The Richmond Register


March 26, 2014

Spring chicks, goslings make first appearance at Silver Creek

RICHMOND — Although they will have their chicks and goslings for only another week, first-graders at Silver Creek Elementary school had picked out names Tuesday for their newborn friends.

“This one’s called Fluffyhead,” said Caleb McCulloch as he gently cradled a black and yellow speckled chick in his hands.

All five first-grade classes are finishing up their annual unit on life cycles, during which they observe and record data on the incubation period of chicks (21 days) and goslings (31 days).

“There’s nothing like actually having the bird in your hand, seeing its eyelids, inspecting its scales and peering closely at their nostrils,” said Alice White, who has been hatching chicks in her classroom for 21 of her 23 years as a teacher.

White said former students always tell her the egg-hatching project is something they remember from first grade.

She partners with several Jackson County farmers who donate eggs to the school. But the arrangement is mutually beneficial, she said. Farmers do not have to cut back egg production while hens sit on the eggs, and students get to experience a “hands-on science experiment.”

After the project is complete, Silver Creek will return nearly 100 chicks back to the farmers, White said.  

The rest of the first-grade teachers joined in the project about four years ago, said Pam Hayes, who had a newborn chick resting in the incubator in her classroom Tuesday. Her students could hear the birds peeping this morning, before they began pipping holes into their eggshells, she said.

“I’ve got a barnyard in the back,” she laughed, pointing to the two egg-filled incubators and a box set up for chicks once they are able to walk on their own.

Hayes displayed a few notebooks in which students made observations and drew pictures of each stage of the chicks’ development.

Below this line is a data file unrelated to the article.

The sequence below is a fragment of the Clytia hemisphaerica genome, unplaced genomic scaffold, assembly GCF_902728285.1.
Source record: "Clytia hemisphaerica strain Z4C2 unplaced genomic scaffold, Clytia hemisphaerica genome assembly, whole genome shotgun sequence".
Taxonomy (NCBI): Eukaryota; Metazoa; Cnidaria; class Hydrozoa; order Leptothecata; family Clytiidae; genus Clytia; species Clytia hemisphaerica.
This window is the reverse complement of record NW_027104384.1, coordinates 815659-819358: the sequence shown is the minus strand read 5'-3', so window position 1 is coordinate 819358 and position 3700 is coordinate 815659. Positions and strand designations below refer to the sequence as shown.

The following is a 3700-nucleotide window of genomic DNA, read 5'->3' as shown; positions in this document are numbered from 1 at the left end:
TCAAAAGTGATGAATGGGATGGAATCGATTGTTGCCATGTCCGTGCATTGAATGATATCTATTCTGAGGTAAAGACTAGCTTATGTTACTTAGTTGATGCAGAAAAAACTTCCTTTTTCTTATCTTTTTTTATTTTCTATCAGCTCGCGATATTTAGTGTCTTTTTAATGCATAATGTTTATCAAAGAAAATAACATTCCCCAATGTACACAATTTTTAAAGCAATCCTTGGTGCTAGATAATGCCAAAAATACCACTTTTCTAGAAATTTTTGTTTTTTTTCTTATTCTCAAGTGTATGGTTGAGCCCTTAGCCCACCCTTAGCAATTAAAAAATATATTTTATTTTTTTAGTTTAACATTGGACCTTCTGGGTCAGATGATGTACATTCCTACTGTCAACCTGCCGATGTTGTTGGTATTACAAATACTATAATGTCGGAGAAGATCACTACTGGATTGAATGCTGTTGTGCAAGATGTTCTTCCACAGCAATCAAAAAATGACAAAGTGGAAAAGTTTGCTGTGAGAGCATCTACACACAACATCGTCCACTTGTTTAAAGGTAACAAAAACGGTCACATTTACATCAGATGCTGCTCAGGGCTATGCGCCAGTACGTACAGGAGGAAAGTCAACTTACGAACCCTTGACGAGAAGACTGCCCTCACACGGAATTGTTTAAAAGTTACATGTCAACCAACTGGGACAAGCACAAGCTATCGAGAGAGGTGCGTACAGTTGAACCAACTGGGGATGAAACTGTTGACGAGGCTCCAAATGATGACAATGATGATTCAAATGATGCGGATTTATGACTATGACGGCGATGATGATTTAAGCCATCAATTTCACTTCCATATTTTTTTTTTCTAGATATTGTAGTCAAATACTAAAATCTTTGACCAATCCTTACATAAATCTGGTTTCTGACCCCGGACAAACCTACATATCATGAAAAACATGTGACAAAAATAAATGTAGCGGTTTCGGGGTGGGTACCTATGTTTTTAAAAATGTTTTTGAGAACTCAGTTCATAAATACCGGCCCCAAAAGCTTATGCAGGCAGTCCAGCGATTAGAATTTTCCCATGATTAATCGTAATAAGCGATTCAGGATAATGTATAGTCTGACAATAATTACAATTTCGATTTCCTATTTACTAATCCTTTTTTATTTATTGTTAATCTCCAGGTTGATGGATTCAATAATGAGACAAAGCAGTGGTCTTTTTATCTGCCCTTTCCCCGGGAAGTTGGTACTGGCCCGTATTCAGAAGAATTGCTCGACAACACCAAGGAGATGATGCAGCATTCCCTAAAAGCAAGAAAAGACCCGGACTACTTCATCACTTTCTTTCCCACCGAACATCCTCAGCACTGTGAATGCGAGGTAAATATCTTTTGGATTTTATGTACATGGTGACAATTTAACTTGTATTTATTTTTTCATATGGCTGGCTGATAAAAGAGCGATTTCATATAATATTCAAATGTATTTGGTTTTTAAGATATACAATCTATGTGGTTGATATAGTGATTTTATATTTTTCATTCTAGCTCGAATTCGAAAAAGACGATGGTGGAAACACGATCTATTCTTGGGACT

Students will soon learn about the life cycle of butterflies as well as study all animal classifications for a lesson that will culminate into a trip to the zoo, Hayes said.

The eggs are kept for 18 days in egg turners, which rotate the eggs very slowly around six to eight times a day, White said. The temperature must always be between 98.5 to 101 degrees.

“One degree below or above that range can cause problems or be fatal to the chicks,” she said.

The next stage is to leave the eggs in the incubator while the chicks take their first breath of air from the small air space in the top of the shell.

It takes approximately a day for the chicks’ lungs to develop enough to start peeping. And then in the next day or so, they will begin to make pip holes in the eggshell with their beaks. 

“If the chicks are not strong enough to break through the eggshell themselves, then they are not strong enough to survive,” White said.

After the chicks are out of the egg, each classroom will care for their chicks for another week. During that time, she said, chicks will have developed feathers and will attempt to fly around in their box.

White said other elementary schools in the district also conduct similar egg-hatching projects. 

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